Driving 85-North was busy and congested: endless construction barriers and redirects slowed and narrowed traffic to make going on today's long-awaited writing and prayer retreat, well, rather prayerful. Then, there it was: the rest stop where my husband, Greg, had been shot in an attempted armed robbery. It has been two years.
The anxiety attack that building caused, in traffic no less, surprised me. Heart racing, palms clammy, sweat dripping from my forehead -- the suddenness and intensity of it shocked me. I reached an exit away from the traffic mess and pulled over into a gas station. Deep breathing exercises, anxiety medication, focusing activities -- this is the new normal now. Two years later, and that rest stop hits me like this every time.
That night has had far-reaching effects, even to little things what we would take for granted. Most people keep scales in their bathrooms and weigh themselves regularly. In a recent checkup, we were told that Greg could be weighed at the hospital on a wheelchair scale -- four different places later in the same hospital, and no wheelchair scale existed for outpatient use. To Greg, this was yet another incredible inconvenience. To me, it was unfair and stupid and I said under my breath, "I bet the suspects can get weighed anytime they want in prison."
Stop. I heard His voice, immediately. Forgiveness means in the big things and the little things.
Even in anxiety attacks.
Sometimes forgiveness is a daily activity, particularly on weekends when Greg is home from work and I see him flinch and grimace in pain or trying to interact in such a way that would have been taken for granted when he wasn't paraplegic. Sometimes asking God to forgive the men who did this lasts a few days.
Lately, Jesus has been impressing on me that I need to ask forgiveness from Him for not thoroughly, one-hundred percent, forgiving the men. That in order to start the healing process, true forgiveness must be extended and not just some quip phrase to deal with Greg not being able to get in Laura's room to tuck her in at night, or watching the struggle it is to just get to church.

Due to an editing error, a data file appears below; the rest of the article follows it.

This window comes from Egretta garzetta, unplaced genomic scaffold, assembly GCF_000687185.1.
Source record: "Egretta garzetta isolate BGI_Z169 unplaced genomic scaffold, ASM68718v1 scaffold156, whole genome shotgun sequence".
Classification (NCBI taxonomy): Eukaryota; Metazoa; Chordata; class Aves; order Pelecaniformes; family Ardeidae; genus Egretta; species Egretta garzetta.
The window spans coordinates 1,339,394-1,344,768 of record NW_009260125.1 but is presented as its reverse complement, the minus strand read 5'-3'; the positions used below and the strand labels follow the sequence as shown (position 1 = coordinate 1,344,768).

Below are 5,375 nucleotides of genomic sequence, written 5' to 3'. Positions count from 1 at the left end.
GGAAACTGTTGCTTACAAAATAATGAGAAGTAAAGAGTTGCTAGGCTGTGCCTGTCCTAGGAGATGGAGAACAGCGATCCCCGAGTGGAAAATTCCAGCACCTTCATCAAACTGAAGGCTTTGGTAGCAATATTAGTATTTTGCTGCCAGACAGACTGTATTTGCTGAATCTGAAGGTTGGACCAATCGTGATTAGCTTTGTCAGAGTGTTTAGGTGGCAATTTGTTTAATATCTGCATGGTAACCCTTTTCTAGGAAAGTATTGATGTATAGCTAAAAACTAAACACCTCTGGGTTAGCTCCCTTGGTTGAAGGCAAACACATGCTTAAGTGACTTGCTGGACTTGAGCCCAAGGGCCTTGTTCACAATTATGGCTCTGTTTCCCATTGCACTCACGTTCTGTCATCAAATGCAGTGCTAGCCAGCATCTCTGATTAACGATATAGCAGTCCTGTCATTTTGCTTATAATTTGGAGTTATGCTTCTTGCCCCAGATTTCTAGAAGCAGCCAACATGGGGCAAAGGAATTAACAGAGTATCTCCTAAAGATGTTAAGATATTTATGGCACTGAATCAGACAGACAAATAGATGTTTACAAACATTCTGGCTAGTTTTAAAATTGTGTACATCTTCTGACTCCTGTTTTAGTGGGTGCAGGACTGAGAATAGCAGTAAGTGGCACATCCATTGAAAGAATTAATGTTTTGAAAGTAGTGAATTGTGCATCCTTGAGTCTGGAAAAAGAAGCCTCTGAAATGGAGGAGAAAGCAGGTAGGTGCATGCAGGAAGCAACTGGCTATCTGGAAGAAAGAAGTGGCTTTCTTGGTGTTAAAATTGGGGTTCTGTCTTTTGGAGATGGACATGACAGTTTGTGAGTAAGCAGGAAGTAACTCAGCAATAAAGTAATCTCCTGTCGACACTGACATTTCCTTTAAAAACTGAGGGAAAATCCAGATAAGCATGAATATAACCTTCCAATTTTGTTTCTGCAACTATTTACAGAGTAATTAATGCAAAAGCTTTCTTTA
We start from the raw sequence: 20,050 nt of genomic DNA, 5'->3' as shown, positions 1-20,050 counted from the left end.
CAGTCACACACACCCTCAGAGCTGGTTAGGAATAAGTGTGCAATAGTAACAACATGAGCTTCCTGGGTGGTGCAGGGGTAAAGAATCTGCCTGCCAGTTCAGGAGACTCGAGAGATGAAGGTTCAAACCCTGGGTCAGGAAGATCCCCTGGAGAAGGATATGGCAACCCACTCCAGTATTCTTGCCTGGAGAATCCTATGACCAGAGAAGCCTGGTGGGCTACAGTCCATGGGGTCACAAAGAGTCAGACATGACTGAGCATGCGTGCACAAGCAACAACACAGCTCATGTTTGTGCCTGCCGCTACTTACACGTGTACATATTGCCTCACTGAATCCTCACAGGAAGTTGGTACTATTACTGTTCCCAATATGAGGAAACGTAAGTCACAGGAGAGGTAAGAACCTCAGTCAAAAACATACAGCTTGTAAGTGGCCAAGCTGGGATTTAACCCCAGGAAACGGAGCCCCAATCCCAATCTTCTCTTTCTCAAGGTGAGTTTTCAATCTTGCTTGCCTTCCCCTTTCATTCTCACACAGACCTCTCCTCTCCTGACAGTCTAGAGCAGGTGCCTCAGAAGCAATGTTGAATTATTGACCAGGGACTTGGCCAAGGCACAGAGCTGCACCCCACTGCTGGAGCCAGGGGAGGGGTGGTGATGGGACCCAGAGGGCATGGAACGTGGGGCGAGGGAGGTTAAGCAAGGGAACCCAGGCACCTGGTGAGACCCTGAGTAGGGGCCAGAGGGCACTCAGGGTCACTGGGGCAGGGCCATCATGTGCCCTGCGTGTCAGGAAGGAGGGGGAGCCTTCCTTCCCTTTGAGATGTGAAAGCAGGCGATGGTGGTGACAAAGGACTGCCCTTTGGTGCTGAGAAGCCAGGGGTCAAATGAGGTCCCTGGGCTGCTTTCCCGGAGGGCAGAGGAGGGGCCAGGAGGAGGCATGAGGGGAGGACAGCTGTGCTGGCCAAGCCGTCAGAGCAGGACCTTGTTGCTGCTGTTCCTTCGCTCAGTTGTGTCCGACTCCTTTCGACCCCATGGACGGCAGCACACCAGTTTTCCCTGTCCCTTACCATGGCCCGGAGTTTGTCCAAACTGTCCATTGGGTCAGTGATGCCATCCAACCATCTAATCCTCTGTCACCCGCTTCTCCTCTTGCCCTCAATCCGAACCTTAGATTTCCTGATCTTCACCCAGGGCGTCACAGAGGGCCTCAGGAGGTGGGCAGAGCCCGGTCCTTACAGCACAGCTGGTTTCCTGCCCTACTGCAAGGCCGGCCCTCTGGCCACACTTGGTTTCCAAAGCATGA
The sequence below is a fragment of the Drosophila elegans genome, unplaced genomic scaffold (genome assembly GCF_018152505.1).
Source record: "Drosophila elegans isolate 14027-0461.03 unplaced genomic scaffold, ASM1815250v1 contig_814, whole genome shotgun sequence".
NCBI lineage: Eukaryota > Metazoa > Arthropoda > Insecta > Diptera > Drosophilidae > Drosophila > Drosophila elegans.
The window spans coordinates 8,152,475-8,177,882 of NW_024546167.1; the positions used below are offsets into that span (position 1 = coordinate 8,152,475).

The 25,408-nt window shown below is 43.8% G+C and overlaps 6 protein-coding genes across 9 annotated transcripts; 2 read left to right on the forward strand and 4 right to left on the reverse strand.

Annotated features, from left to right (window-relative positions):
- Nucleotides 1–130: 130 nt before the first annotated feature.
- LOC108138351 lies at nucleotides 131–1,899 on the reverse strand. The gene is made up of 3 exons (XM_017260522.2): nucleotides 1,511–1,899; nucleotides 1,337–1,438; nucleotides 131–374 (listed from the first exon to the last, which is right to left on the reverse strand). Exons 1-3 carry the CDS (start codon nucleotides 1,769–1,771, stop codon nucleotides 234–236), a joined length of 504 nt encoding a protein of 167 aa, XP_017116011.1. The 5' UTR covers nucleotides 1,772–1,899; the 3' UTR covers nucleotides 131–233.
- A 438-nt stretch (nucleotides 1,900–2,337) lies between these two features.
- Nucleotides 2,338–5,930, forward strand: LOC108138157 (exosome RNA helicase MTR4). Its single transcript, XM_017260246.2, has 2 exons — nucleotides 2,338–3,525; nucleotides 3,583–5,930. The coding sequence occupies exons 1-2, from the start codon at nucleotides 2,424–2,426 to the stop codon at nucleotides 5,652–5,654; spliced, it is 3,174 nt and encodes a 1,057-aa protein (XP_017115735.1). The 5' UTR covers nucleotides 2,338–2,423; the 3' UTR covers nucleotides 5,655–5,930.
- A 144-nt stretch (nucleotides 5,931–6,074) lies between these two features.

Reading 2 Corinthians tonight opened my eyes to a truth that I had read before, but the Holy Spirit took the words, fashioned a 2x4 out of them, and whacked me on the head with it:
"We do not want you to be uninformed, brothers and sisters, about the troubles we experienced in the province of Asia. We were under great pressure, far beyond our ability to endure, so that we despaired of life itself. Indeed, we felt we had received the sentence of death. But this happened that we might not rely on ourselves but on God, who raises the dead. He has delivered us from such a deadly peril, and he will deliver us again. On him we have set our hope that he will continue to deliver us, as you help us by your prayers. Then many will give thanks on our behalf for the gracious favor granted us in answer to the prayers of many," (2 Corinthians 8-11, emphasis mine).
Yes, the last two years has had each of our family members in despair at one point in another. But Jesus, in His infinite grace and mercy, is taking the ashes of that rest stop shooting and creating beauty from it. He is using that in people we haven't even met, to encourage them, increase their prayer life, and draw closer to Him.
The struggles aren't to harm us; they're to grow us. Grow us closer to Christ Jesus in such a way that blessings cannot.
Look at the verbs in that passage in verses 10-11. Has delivered. Will deliver. Will continue to deliver. These are not condemnations of our seeming lack of faith; rather, they are promises from Jesus. He has delivered, He will deliver, and He will continue to deliver us. It's not about us, speaking about the corporate Body of Christ. It's all about Jesus.
The Body's prayers remind of the Exodus 17:11-13. "As long as Moses held up his hands, the Israelites were winning, but whenever he lowered his hands, the Amalekites were winning. When Moses’ hands grew tired, they took a stone and put it under him and he sat on it. Aaron and Hur held his hands up—one on one side, one on the other—so that his hands remained steady till sunset. So Joshua overcame the Amalekite army with the sword."
That's what the Body of Christ does by helping people with their prayers -- they hold them up. Lifting to the Lord. That's what our friends, family, and even total strangers have been doing for two years now.
We didn't ask to be on this path, but we are on it. And if Jesus, as I know He can, will use our testimony of healing and forgiveness to lead just one person to Himself -- it will all be worth it. You see, my dear husband will, one day, walk again. It may be in heaven, but we have the hope that can only exist in Christ Jesus that these worn-out bodies will one day be traded in for Resurrection bodies with no expiration date. Will you have one?
It's all Jesus,
(C) 2017 Terrie McKee
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